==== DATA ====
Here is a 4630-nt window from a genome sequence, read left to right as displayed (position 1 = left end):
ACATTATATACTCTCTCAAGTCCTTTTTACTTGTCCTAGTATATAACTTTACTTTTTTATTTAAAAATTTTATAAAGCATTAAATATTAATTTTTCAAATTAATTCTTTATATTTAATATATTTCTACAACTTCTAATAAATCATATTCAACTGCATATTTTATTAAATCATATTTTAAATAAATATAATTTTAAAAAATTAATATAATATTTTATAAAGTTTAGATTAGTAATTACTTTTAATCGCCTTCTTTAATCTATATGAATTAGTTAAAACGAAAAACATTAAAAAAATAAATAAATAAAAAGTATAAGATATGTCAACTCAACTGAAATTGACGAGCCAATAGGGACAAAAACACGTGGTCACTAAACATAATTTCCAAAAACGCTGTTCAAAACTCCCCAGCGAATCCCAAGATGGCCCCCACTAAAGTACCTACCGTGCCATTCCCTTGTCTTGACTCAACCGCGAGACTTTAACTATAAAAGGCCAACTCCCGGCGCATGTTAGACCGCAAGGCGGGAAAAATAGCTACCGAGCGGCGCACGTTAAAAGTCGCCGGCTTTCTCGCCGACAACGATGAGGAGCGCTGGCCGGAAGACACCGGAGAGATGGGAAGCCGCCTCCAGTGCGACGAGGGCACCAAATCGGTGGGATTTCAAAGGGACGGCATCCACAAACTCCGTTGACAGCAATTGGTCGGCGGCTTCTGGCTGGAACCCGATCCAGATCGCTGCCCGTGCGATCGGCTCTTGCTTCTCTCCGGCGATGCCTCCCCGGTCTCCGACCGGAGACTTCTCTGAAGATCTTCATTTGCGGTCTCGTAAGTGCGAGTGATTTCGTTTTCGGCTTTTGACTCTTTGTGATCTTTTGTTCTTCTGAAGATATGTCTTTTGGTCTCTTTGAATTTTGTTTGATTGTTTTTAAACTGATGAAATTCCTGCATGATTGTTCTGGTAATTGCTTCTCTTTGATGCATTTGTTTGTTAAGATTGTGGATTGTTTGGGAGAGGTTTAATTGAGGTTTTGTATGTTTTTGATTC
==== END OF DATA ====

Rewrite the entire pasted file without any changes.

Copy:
Here is a 4630-nt window from a genome sequence, read left to right as displayed (position 1 = left end):
ACATTATATACTCTCTCAAGTCCTTTTTACTTGTCCTAGTATATAACTTTACTTTTTTATTTAAAAATTTTATAAAGCATTAAATATTAATTTTTCAAATTAATTCTTTATATTTAATATATTTCTACAACTTCTAATAAATCATATTCAACTGCATATTTTATTAAATCATATTTTAAATAAATATAATTTTAAAAAATTAATATAATATTTTATAAAGTTTAGATTAGTAATTACTTTTAATCGCCTTCTTTAATCTATATGAATTAGTTAAAACGAAAAACATTAAAAAAATAAATAAATAAAAAGTATAAGATATGTCAACTCAACTGAAATTGACGAGCCAATAGGGACAAAAACACGTGGTCACTAAACATAATTTCCAAAAACGCTGTTCAAAACTCCCCAGCGAATCCCAAGATGGCCCCCACTAAAGTACCTACCGTGCCATTCCCTTGTCTTGACTCAACCGCGAGACTTTAACTATAAAAGGCCAACTCCCGGCGCATGTTAGACCGCAAGGCGGGAAAAATAGCTACCGAGCGGCGCACGTTAAAAGTCGCCGGCTTTCTCGCCGACAACGATGAGGAGCGCTGGCCGGAAGACACCGGAGAGATGGGAAGCCGCCTCCAGTGCGACGAGGGCACCAAATCGGTGGGATTTCAAAGGGACGGCATCCACAAACTCCGTTGACAGCAATTGGTCGGCGGCTTCTGGCTGGAACCCGATCCAGATCGCTGCCCGTGCGATCGGCTCTTGCTTCTCTCCGGCGATGCCTCCCCGGTCTCCGACCGGAGACTTCTCTGAAGATCTTCATTTGCGGTCTCGTAAGTGCGAGTGATTTCGTTTTCGGCTTTTGACTCTTTGTGATCTTTTGTTCTTCTGAAGATATGTCTTTTGGTCTCTTTGAATTTTGTTTGATTGTTTTTAAACTGATGAAATTCCTGCATGATTGTTCTGGTAATTGCTTCTCTTTGATGCATTTGTTTGTTAAGATTGTGGATTGTTTGGGAGAGGTTTAATTGAGGTTTTGTATGTTTTTGATTC